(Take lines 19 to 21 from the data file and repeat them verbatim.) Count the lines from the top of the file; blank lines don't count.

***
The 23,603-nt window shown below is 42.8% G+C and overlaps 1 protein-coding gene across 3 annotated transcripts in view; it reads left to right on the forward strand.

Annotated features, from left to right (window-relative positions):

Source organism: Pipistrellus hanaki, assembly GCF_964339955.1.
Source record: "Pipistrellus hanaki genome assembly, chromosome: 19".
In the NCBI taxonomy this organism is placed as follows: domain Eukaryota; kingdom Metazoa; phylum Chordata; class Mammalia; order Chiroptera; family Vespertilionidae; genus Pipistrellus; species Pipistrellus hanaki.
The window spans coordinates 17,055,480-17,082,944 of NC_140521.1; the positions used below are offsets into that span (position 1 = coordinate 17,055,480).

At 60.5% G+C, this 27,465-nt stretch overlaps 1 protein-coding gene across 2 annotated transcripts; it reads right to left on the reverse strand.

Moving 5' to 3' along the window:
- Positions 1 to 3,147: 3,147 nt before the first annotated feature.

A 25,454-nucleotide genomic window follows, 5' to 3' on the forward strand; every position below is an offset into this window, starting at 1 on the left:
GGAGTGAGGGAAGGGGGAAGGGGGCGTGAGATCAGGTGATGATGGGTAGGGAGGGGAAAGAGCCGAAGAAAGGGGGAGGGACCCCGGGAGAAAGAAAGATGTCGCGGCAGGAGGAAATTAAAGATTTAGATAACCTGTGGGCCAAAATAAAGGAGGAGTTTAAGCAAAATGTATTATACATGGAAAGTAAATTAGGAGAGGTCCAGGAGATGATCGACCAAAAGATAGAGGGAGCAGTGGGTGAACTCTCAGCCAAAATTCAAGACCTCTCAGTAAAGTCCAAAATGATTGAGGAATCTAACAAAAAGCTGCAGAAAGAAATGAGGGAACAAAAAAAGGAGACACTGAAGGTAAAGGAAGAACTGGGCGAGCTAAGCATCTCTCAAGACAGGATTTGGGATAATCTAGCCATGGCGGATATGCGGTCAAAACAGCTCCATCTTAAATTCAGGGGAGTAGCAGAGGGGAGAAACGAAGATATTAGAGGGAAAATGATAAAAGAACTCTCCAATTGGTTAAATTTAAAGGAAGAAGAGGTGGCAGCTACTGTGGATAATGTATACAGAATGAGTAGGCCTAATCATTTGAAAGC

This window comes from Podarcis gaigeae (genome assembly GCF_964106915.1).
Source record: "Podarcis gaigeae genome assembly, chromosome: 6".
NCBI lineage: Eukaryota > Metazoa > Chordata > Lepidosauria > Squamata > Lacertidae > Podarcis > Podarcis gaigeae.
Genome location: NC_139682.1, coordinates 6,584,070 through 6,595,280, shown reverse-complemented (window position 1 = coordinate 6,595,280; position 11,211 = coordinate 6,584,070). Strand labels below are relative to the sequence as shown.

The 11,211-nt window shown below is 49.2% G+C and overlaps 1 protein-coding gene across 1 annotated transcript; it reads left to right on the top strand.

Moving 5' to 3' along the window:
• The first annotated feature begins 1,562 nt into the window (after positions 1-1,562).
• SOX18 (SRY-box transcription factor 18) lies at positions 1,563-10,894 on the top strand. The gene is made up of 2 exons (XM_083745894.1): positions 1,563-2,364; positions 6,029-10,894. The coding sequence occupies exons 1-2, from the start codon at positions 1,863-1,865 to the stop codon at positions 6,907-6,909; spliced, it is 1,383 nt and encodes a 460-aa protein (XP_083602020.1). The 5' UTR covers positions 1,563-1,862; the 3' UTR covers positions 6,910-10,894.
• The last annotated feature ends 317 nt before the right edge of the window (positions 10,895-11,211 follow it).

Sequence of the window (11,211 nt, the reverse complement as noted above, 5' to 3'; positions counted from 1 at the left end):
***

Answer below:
• SOX18 (SRY-box transcription factor 18) lies at positions 1,563-10,894 on the top strand. The gene is made up of 2 exons (XM_083745894.1): positions 1,563-2,364; positions 6,029-10,894. The coding sequence occupies exons 1-2, from the start codon at positions 1,863-1,865 to the stop codon at positions 6,907-6,909; spliced, it is 1,383 nt and encodes a 460-aa protein (XP_083602020.1). The 5' UTR covers positions 1,563-1,862; the 3' UTR covers positions 6,910-10,894.
• The last annotated feature ends 317 nt before the right edge of the window (positions 10,895-11,211 follow it).

Sequence of the window (11,211 nt, the reverse complement as noted above, 5' to 3'; positions counted from 1 at the left end):